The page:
Looked at as a whole, Cancian and Spain show a military both declining in average intelligence and biased against it. If true, the military would be ill-positioned to produce the strategic leaders it needs to navigate the complex world of the present and future.
Confirming or denying this hypothesis would certainly be a challenge. For one, separating intelligence from motivation is difficult. Standardized tests are predictable, allowing motivated students to prepare for the exam. Likewise, college GPA would be a troublesome metric, as schools vary widely in quality and grading criteria. While the services likely have some useful data, even accessing it would likely be a challenge. Where the Army keeps a copy of my ACT scores — required for ROTC a long time ago — could be anyone’s guess. While many mid-career officers have taken the GRE, that population likely only reflects individuals interested in graduate education. A comprehensive inventory of intellectual capital, particularly measured to allow year-over-year comparison, would be resource intensive. Others far more experienced than I have found it necessary, though in the intervening years we are no closer to doing so. More esoteric components of intellect, such as critical thinking and curiosity, defy easy measurement.
Some may wonder how the military could be declining in average intelligence, especially in its officer corps, when a large percentage of mid-career and senior officers now possess advanced degrees. Much of the increase in graduate education can be accounted for through degree-granting service schools such as the Air War College or Army War College. The rise of schools that grant college credit for military experience or training also plays a role. Meanwhile, the percentage of new brigadier generals who earned a degree through a civilian graduate school declined over the last two decades.
Some hopeful signs are emerging. Some of the “Force of the Future” initiatives recognized the role that challenging graduate education can play in intellectual development. The Army even sponsored officers to attend elite social science doctoral programs to assist in the development of strategic planners. The military may yet, as Cohen recommends, develop some of its intellectual capital. It remains to be seen if officers who participate in these types of programs will be punished by future promotion and selection boards, as Spain’s research suggests.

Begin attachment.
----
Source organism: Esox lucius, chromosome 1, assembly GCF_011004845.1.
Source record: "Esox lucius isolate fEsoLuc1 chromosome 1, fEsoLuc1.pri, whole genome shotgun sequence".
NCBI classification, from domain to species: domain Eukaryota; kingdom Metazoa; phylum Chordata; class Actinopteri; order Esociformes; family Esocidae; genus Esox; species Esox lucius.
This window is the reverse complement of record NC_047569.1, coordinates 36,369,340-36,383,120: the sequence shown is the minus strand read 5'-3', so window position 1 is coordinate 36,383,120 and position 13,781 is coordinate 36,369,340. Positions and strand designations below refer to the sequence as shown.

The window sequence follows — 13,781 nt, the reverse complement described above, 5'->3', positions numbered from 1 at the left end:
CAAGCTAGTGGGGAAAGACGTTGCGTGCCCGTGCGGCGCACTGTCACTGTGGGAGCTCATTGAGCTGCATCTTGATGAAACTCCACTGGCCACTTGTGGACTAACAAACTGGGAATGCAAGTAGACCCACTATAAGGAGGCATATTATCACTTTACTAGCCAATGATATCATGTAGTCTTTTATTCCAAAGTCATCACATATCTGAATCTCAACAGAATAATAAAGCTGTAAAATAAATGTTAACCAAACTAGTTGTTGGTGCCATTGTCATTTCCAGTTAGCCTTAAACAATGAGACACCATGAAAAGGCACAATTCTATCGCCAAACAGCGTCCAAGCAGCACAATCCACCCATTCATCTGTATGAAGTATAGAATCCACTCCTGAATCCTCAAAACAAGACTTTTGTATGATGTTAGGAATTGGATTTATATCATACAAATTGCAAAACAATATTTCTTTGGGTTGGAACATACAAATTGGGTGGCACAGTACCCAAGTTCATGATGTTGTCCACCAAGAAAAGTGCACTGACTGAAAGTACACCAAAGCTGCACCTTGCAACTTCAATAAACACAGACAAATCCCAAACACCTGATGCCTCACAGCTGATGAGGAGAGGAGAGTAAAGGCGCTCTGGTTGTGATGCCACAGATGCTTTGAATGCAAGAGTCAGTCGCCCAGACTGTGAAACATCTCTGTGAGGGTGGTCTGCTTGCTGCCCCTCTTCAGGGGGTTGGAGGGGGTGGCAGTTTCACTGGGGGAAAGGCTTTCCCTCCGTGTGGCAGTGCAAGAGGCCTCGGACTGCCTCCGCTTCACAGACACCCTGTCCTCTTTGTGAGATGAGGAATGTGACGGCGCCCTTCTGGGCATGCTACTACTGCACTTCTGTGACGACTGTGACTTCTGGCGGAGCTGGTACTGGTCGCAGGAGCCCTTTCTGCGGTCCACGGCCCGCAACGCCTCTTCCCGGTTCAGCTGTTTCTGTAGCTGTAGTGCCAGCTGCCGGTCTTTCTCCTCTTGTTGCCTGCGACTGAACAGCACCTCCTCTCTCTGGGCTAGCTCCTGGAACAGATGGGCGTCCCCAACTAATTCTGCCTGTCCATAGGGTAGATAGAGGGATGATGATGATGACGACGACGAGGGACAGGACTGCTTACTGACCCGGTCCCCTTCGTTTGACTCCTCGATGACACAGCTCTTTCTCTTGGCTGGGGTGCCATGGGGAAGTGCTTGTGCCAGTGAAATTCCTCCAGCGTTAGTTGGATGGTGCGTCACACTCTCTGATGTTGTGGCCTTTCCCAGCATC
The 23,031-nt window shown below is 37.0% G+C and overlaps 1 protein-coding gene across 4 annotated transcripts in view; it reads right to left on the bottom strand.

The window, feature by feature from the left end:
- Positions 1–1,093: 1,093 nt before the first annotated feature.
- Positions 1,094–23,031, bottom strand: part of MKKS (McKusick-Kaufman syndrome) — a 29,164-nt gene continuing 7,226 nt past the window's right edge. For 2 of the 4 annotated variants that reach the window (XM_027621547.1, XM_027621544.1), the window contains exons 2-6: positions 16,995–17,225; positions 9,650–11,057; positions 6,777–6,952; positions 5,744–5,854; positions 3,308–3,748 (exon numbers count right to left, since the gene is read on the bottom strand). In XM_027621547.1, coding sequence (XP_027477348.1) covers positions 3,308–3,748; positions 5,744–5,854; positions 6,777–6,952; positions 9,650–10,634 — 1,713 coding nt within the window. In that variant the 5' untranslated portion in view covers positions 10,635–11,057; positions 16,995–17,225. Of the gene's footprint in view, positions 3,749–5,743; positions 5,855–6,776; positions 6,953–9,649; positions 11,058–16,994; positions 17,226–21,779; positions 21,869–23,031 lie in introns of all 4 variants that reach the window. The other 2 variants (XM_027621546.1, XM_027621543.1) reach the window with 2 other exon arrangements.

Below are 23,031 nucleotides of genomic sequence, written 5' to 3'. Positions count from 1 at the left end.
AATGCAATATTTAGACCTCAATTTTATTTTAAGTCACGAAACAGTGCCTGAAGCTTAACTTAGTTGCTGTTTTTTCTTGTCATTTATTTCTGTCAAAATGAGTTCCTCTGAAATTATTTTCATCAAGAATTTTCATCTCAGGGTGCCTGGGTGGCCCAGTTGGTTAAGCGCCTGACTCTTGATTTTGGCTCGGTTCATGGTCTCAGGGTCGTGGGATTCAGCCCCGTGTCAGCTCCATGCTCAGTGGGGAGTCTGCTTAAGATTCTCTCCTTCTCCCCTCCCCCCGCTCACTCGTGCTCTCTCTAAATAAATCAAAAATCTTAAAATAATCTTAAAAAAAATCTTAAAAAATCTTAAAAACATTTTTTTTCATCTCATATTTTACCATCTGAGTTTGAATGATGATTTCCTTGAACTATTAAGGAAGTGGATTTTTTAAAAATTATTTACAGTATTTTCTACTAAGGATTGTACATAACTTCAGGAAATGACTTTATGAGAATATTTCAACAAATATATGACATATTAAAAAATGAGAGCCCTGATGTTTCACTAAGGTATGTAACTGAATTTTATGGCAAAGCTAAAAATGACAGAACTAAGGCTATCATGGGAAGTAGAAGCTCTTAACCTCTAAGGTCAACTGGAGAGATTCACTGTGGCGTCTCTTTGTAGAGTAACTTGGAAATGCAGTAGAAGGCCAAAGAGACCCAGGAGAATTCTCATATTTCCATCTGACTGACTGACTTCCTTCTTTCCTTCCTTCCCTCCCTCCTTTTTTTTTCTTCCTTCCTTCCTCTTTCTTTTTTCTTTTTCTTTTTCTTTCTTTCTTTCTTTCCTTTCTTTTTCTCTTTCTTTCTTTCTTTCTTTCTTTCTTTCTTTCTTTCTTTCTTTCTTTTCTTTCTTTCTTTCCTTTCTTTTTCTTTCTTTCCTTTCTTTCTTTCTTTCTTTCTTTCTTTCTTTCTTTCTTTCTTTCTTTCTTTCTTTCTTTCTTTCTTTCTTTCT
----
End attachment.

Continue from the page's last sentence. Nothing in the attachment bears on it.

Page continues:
One must be careful not to fetishize intelligence at the expense of other traits, nor confuse graduate education with intellectual ability. Many variables go into developing future leaders within the military, and it is yet unclear whether intelligence is even among the most important. Charles Koch, describing his talent recruitment strategy for his various businesses, noted that he prioritizes values over absolute intelligence, which is why there are more Wichita State graduates at Koch Industries than Ivy League-educated individuals. The military, as a values-centric organization, may be in a similar situation. All things being equal, it is better to have intelligent leaders in the military. All things are never equal.
Recruiting, developing, and retaining intellectual capital within the military is a national security issue. The world is complex, and the military will need smart, educated leaders who can assist policy makers in navigating such an environment. Unfortunately, some research strongly suggests that the military has barriers to both recruiting the intellectual capital that it needs and rewarding that which it does have. Studying the problem — and owning up to it if it truly exists — would be a necessary first step.
Major Waggy is an Army Military Intelligence officer currently stationed in Colorado. A veteran of several tours to Iraq and Afghanistan, he will attend graduate school this fall through an Army program. The opinions expressed are his alone and do not reflect those of the Department of the Army or the Department of Defense.